Mariele Neudecker: Kindertotenlieder in Leeds

Video installation, Howard Assembly Room Leeds

Video installation, Howard Assembly Room Leeds

I keep forgetting about the Howard Assembly Room in Leeds. Which is a real shame, since it is another gem of a cultural resource for the city. The first event I attended there about 18 months ago was a spectacularly moving presentation of readings from Dante’s Divine Comedy organised by the Italian Department at the University of Leeds. It reverberated through my mind for days afterwards: the golden liquidity of a medieval Italian I could barely understand but with a universal poetic resonance. I regretted for weeks not dragging anyone along with me, because I had no one to share the joys of it with afterwards.

I am not making that mistake with Mariele Neudecker‘s sombre, evocative and profoundly moving video installation Kindertotenlieder (Songs on the Death of Children) on show until 23 February. I am dragging my whole family to see it in turn. Neudecker presents five settings of songs performed by the memorable Kathleen Ferrier who died almost half a century ago. Kathleen Ferrier was my mother’s favourite singer, and I grew up on tales of her tragically early death. Even now that I am unable to listen to her recordings without a jolt of emotion. The songs she sings are poems written by the German poet Friedrich Rückert after the deaths of two of his children, and set to music by Gustav Mahler in the early years of the 20th century.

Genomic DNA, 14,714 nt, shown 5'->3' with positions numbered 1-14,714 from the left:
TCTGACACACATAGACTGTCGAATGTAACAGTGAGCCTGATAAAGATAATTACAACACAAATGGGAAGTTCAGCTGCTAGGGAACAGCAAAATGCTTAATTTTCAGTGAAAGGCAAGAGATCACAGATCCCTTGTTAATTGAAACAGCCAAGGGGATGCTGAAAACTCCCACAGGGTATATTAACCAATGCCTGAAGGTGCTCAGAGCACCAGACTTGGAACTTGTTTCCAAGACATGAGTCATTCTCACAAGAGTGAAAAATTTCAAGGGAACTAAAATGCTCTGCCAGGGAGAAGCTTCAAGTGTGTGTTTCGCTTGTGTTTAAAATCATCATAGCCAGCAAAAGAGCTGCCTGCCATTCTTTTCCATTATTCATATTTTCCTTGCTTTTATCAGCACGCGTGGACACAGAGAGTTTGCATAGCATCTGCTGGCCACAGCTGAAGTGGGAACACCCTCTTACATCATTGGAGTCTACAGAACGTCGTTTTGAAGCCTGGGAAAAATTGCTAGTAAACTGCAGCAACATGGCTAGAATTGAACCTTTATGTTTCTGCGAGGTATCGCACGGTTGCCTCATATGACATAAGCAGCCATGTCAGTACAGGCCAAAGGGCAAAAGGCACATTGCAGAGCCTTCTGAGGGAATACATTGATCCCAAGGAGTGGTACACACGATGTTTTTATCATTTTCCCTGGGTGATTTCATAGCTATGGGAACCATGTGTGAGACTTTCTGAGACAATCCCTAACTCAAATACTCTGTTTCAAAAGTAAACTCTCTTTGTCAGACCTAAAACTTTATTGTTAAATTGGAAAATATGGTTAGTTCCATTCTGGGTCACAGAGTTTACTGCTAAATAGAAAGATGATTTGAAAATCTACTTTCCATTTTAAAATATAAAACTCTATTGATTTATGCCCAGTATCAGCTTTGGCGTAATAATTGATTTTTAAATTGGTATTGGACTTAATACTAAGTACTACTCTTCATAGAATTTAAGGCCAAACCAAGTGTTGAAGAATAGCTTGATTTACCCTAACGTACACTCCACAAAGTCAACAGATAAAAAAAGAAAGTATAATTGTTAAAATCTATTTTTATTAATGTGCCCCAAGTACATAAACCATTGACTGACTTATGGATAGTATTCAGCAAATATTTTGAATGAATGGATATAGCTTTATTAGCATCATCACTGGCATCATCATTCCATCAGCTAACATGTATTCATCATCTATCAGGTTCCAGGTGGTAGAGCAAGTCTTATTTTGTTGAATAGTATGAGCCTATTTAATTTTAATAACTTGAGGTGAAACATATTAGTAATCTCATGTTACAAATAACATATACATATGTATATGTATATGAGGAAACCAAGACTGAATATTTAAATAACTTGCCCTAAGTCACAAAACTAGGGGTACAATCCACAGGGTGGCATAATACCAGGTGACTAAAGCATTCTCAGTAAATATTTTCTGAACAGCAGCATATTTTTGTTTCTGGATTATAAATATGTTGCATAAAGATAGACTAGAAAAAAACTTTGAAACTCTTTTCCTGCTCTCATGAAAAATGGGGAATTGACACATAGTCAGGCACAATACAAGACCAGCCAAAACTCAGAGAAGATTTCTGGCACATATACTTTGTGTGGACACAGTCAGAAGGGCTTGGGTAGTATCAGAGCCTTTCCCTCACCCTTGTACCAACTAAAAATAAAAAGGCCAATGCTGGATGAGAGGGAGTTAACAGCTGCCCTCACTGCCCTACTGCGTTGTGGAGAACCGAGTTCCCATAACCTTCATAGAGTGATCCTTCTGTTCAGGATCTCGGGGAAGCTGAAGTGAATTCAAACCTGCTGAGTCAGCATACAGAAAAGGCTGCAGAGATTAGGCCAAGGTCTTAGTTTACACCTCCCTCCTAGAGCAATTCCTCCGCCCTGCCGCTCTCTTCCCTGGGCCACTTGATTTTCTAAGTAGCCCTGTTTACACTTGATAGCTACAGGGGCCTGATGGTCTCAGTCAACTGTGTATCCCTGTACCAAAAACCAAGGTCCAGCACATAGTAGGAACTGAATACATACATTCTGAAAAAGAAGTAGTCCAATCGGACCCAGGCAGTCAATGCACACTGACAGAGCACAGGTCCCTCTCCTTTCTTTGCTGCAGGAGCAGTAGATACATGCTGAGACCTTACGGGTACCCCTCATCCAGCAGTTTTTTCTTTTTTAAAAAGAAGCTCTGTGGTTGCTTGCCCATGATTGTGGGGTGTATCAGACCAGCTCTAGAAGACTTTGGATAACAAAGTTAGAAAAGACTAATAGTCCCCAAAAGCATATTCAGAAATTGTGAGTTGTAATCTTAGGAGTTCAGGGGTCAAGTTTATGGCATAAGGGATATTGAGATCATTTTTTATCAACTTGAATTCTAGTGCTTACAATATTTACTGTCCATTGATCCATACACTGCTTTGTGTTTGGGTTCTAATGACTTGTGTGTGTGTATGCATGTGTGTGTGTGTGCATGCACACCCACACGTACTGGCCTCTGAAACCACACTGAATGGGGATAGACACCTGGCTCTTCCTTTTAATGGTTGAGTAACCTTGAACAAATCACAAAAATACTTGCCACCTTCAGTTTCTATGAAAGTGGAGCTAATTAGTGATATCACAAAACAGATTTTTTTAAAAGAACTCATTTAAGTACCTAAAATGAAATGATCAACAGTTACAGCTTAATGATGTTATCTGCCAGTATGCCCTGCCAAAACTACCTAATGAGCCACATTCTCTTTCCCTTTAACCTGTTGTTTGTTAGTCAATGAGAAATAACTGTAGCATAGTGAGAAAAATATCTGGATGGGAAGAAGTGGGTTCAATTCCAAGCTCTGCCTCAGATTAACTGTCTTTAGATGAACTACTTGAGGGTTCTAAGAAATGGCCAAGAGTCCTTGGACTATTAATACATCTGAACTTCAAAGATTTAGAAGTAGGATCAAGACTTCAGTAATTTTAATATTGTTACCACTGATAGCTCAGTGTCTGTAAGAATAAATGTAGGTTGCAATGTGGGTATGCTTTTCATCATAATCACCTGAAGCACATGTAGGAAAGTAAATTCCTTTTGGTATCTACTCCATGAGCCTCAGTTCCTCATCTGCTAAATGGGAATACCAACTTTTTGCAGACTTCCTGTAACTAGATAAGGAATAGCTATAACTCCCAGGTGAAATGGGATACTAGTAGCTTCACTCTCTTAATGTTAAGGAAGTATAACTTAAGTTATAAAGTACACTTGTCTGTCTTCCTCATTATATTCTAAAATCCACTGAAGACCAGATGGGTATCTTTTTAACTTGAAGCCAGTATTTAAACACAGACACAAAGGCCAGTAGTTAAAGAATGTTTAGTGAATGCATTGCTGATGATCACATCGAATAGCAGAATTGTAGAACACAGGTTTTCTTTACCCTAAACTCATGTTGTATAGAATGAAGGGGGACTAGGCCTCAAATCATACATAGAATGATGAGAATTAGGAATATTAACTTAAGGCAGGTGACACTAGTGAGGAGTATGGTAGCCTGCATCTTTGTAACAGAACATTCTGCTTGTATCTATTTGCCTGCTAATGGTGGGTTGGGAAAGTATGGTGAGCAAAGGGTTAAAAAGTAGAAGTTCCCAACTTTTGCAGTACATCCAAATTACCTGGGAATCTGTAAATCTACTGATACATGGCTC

Confronting the mere possibility of the death of a child is almost impossible for any parent. It is the unthinkable, the unspeakable. In some primitive way, we hope through denial to ward off the horror. In Neudecker’s installation, confrontation cannot be avoided: the agony of Rückert’s loss is claustrophobic in its intensity. The haunting contralto tones of Ferrier disturb and resonate as we read the poetry and gaze at the fragments of vivid Alpine greenery, gently moving branches and fluttering net curtains concealing yet defining the sense of absence.

And yet there is something strangely comforting in Rückert’s words, as if by his articulation of the unimaginable we are persuaded that some glimpse of eternity may offer a glimmer of comfort.

Mariele Neudescker’s Kindertotenlieder is showing at The Howard Assembly Room Leeds until Wednesday 23 February, Mon-Sat 2.00pm-8.00pm.

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